“You should try the next room,” one of the men raised his voice, without looking from underneath a wide-brimmed black hat, the kind that cowboys like to wear to affirm their masculinity. “Unless you are stealing that,” he continued, placing the cards down on the table. “Straight flush, Donnie.”
“Damn you, Bill.”
Donnie took a large gulp of beer and pushed the empty bottle towards his friend. The other two men stood up, their boots clicking on the cement floor, empty bottles flying off the table and breaking onto the floor in myriads of tiny green shards.
“Grab us some beers, won’t you, sunshine?” The bald and corpulent man who had just spoken, Donnie, was seated facing Bill, the man wearing the hat. He lit a cigarette and clapped his free hand on the table. The others laughed. Bill fell back victoriously in his chair, eyes gleaming underneath that silly hat.
Amanda’s face flushed in embarrassment. She was not there to steal nor surrender to any drunk man’s call. She won’t do it anymore. She just wanted to get away and maybe have a drink (how ironic, since she hated anyone resembling her daddy and his habit of drinking like a fish). She could have done with something to eat and just be left alone. She would figure out later where to go and what to do next.
It was then when she entered the next room that she saw the four men standing around one of the three centered pool tables. The light filtered through the dark tilted shutters which covered the narrow windows. More slots machines lined the walls, and the thick smoke of burned cigarettes floated around the room. Low-ceiling lights cut through the smoke veil, all lit up to replace the natural light slowly fading outside.
“I’m leaving five dollars for the beer,” said Amanda, and cleared her throat louder when no one replied. It was as if the smoke found its refuge inside her throat, an unpleasant stinging sensation.
“I told you I am leaving the money for the beer I had, for whoever the hell is working around here in this piece of crap place,” she firmly let her anger out. She was exhausted, and her stomach rumbled in pain. She has not had a bite to eat since morning. And she hated the damn smoke. She did not mind a ciggie now and then, but these guys were like hot chimneys on a cold winter night.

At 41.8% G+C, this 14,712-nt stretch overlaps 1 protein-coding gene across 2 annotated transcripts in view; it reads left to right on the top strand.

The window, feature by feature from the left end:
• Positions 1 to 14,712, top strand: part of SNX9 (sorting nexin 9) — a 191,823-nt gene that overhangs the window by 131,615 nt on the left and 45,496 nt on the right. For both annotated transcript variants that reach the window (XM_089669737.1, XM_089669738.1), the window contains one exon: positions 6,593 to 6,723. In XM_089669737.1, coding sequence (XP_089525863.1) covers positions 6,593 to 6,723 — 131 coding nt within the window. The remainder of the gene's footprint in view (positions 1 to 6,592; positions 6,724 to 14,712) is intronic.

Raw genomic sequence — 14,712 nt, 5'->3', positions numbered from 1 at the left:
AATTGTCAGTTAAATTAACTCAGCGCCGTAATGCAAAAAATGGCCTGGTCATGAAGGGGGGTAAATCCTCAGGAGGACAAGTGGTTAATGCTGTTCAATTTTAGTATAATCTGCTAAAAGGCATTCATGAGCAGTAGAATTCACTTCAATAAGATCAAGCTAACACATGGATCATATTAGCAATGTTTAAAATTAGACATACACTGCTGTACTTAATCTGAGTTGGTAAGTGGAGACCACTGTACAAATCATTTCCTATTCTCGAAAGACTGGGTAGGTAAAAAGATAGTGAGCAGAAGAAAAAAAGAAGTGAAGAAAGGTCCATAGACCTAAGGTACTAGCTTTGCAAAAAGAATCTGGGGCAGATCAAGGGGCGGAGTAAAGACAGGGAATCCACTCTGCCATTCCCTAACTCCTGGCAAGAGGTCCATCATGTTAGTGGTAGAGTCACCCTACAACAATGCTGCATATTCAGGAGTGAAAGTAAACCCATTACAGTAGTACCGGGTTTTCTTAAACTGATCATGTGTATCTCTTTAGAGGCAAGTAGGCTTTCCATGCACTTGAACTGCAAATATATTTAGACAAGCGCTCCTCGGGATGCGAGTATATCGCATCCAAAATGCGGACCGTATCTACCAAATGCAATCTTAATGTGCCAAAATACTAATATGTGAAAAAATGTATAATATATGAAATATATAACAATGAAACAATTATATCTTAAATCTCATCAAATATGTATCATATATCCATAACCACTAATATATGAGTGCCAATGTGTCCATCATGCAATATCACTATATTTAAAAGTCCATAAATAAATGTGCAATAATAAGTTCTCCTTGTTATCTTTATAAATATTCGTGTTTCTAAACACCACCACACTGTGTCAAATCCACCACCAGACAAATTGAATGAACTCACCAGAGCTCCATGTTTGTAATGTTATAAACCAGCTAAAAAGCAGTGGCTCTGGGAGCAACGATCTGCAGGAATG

The four men turned their heads in unison. The tall and skinny man wearing a cloth around his waist, the barman, stepped in front of her.
“You can pay in here,” he laughed. “Or tell you what, you play a game, you win, you don’t pay at all. Jesse, are you up for it?” he gestured towards one of the guys, who’d just made his winning move. The black ball sank in the corner pocket with a thud.
“Always, boss,” he sneered to the barman, his eyes locked on the new good-looking player joining the boys. “So who’s the girl?”
“Amanda,” she unknowingly smiled with confidence as if she’d won at the game many times before. “Does this place have any food at all?” she scoured the barman’s face, hoping for a positive answer.
“Maybe if you play my pal Jesse here will take you out,” his reply came. His right eye was badly twitching.
“I know a place,” the man named Jesse intervened, shedding his plaid shirt on the nearby available pool table to reveal strong, tanned arms. “Let’s play first.”
The game would be a welcome distraction to pass the time, to make her forget. She couldn’t care less about winning.
“So what are we doing here?” Amanda asked Jesse again. “How do you know this place?”
“You know how you talked about going away…,” Jesse replied. “I found it. It doesn’t matter.”
He looked up towards the canopy of trees to the side of the cabin. The wind wrestled the branches, but apart from it, silence prevailed.
“You are crazy, you know that?” Amanda sat still on the cracked wooden deck. “I mean, I like crazy, but this…”
“I thought you needed a change, baby.” There he was, sweet-talking his way to her heart and there was nothing she could do or say otherwise. “A place for the two of us. This will do for now. Isn’t that what you wanted?”
“But we have to…this feels wrong, Jesse.”